Eusocial Hymenopteran taxa, such as ants and bees, have evolved a haplodiploid sex-determination system in which individuals that are heterozygous at one or more complementary sex determination (CSD) loci become females, while those that are homo- or hemizygous become males (Figure 1A)1.

Genetic and molecular components involved in the sex determination cascade have been well studied in the honeybee, Apis mellifera, a hymenopteran model organism2,3,4. Recent comparative genomics investigations suggest that ants and honeybees share many putative homologs in the sex determination pathway, such as the initial sex determination gene, csd5. However, evidence for the functional conservation of these homologs is still lacking in ants.

To address this problem, inbreeding lines need to be developed as they are essential for genetic mapping and molecular studies. However, it is difficult to maintain and conduct experimental crosses between these organisms in the laboratory because of the complex nature of the life cycles that have evolved.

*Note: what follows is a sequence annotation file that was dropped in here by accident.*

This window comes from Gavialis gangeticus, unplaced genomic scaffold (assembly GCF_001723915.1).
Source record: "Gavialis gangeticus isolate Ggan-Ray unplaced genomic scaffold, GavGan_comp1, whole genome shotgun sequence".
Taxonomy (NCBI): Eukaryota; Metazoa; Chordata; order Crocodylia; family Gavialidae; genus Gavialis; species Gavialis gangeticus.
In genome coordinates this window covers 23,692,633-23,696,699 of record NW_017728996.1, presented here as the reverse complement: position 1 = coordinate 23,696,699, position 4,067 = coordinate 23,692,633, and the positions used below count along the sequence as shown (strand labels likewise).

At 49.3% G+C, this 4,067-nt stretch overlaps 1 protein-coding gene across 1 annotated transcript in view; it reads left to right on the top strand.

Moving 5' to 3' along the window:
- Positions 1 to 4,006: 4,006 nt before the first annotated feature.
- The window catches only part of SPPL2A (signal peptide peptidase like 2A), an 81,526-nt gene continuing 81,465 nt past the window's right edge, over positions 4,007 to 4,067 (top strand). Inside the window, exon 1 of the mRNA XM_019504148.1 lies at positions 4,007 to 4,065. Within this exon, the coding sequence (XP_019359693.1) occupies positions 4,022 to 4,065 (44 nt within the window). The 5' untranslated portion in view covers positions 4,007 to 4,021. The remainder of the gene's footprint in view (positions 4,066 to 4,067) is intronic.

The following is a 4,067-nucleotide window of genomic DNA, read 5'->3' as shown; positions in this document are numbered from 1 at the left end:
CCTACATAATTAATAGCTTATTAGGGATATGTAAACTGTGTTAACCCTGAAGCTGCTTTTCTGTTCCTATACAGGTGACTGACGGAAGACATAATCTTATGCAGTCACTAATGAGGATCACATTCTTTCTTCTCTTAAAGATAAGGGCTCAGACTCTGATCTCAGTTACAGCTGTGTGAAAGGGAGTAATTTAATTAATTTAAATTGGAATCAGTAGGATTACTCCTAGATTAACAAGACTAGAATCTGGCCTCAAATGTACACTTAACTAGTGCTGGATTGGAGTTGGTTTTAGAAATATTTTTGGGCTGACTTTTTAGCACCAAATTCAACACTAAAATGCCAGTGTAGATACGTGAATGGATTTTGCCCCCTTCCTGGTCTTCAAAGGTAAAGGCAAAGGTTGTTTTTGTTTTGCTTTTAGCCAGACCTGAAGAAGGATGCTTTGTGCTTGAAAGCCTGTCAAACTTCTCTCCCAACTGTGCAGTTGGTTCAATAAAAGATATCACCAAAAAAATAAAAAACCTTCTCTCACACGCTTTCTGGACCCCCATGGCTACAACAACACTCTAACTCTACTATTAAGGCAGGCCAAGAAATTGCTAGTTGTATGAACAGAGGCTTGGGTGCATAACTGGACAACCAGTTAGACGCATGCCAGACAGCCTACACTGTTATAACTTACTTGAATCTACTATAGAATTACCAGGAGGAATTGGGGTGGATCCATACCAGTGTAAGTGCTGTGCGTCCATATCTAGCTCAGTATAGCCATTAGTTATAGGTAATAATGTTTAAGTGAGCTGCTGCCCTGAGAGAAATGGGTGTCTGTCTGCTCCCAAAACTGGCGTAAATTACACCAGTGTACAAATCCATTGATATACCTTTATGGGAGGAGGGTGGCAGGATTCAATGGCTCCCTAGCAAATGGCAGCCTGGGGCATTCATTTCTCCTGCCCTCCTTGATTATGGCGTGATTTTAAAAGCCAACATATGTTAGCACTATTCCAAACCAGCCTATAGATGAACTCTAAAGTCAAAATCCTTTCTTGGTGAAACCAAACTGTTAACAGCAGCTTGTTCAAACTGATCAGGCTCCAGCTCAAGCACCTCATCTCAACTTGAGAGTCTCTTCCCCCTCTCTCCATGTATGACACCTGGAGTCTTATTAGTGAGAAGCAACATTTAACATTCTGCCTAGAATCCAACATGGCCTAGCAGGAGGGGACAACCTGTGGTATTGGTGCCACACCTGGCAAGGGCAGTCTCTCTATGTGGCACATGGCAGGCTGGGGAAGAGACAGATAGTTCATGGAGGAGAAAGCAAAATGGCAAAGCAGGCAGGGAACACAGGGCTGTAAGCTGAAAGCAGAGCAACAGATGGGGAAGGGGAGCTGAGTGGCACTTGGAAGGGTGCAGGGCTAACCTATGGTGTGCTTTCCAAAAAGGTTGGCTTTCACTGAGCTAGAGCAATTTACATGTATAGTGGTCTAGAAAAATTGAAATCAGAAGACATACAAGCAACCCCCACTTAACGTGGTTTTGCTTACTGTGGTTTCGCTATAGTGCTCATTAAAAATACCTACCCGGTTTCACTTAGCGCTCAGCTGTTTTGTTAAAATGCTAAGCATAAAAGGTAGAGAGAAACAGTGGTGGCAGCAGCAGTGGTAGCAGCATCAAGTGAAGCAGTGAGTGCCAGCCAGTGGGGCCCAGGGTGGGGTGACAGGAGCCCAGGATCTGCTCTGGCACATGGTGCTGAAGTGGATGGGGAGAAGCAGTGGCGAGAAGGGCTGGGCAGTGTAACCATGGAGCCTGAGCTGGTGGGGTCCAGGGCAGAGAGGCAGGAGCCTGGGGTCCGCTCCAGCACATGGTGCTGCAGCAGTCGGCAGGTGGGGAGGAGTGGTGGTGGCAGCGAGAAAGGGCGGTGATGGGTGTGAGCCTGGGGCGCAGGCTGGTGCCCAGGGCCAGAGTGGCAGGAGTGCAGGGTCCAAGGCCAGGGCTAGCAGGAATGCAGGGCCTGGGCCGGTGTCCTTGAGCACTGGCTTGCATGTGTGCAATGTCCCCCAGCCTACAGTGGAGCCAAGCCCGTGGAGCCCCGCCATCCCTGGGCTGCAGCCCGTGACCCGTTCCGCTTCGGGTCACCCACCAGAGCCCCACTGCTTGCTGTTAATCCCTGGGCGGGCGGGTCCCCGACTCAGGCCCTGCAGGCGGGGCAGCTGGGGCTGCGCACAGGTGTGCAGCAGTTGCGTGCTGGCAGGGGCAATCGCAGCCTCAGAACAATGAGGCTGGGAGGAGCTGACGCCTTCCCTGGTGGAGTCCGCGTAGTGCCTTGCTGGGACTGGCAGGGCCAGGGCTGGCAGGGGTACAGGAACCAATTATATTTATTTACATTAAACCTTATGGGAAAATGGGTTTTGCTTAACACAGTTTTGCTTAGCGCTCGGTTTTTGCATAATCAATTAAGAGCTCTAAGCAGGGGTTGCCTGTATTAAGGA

Here, we use Vollenhovia emeryi as a model to investigate the genetic and molecular basis of the sex determination system in ants6,7. The inbreeding lines of this species were developed previously for linkage mapping of quantitative trait loci (QTL) for traits related to sex determination for the first time in ants6. In addition, the molecular sex-determination cascade has been investigated7. This species has evolved an unusual reproduction system that employs both gynogenesis and androgenesis (Figure 1B)8,9. Most new queens and males are clonally produced from the maternal and paternal genomes, respectively. In addition, workers and some queens are produced sexually8. This reproduction system is particularly well suited to genetic studies because the inbreeding crosses produced using sexually produced queens and males are genetically equivalent to a classic backcross. Since sexually produced queens differ morphologically from queens produced from maternal genomes10 (Figure 1B), conducting and evaluating inbreeding crosses is greatly simplified using this method.